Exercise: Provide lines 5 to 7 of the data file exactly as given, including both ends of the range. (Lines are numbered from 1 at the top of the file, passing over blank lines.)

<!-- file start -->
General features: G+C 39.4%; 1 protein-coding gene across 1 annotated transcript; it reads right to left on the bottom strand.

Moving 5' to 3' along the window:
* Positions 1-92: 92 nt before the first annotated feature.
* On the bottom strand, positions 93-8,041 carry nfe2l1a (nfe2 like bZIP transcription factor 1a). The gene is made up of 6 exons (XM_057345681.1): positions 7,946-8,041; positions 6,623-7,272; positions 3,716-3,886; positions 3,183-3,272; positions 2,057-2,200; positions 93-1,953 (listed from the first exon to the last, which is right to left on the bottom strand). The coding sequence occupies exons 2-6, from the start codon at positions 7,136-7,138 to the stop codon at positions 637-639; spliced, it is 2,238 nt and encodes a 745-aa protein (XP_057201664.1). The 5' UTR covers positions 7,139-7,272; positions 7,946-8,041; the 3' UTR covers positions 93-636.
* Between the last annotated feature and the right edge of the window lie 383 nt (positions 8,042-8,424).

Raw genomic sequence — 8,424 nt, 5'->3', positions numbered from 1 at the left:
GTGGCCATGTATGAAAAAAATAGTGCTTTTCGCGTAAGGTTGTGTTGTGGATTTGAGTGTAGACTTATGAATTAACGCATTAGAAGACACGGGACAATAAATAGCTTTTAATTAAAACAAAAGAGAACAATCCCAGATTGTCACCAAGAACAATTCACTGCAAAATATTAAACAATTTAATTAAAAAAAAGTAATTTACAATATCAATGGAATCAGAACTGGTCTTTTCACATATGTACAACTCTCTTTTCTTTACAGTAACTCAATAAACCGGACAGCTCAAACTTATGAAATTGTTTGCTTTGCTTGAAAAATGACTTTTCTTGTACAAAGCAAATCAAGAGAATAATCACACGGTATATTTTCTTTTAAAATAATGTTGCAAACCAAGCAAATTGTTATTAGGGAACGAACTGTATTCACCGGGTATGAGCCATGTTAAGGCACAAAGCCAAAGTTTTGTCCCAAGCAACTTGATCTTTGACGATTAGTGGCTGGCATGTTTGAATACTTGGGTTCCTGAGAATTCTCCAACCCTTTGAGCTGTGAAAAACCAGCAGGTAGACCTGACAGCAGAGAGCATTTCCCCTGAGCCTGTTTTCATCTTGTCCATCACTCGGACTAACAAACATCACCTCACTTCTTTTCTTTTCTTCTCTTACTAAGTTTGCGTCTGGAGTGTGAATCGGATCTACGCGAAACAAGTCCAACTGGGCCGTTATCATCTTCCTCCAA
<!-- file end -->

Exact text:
* Between the last annotated feature and the right edge of the window lie 383 nt (positions 8,042-8,424).

Raw genomic sequence — 8,424 nt, 5'->3', positions numbered from 1 at the left:
GTGGCCATGTATGAAAAAAATAGTGCTTTTCGCGTAAGGTTGTGTTGTGGATTTGAGTGTAGACTTATGAATTAACGCATTAGAAGACACGGGACAATAAATAGCTTTTAATTAAAACAAAAGAGAACAATCCCAGATTGTCACCAAGAACAATTCACTGCAAAATATTAAACAATTTAATTAAAAAAAAGTAATTTACAATATCAATGGAATCAGAACTGGTCTTTTCACATATGTACAACTCTCTTTTCTTTACAGTAACTCAATAAACCGGACAGCTCAAACTTATGAAATTGTTTGCTTTGCTTGAAAAATGACTTTTCTTGTACAAAGCAAATCAAGAGAATAATCACACGGTATATTTTCTTTTAAAATAATGTTGCAAACCAAGCAAATTGTTATTAGGGAACGAACTGTATTCACCGGGTATGAGCCATGTTAAGGCACAAAGCCAAAGTTTTGTCCCAAGCAACTTGATCTTTGACGATTAGTGGCTGGCATGTTTGAATACTTGGGTTCCTGAGAATTCTCCAACCCTTTGAGCTGTGAAAAACCAGCAGGTAGACCTGACAGCAGAGAGCATTTCCCCTGAGCCTGTTTTCATCTTGTCCATCACTCGGACTAACAAACATCACCTCACTTCTTTTCTTTTCTTCTCTTACTAAGTTTGCGTCTGGAGTGTGAATCGGATCTACGCGAAACAAGTCCAACTGGGCCGTTATCATCTTCCTCCAA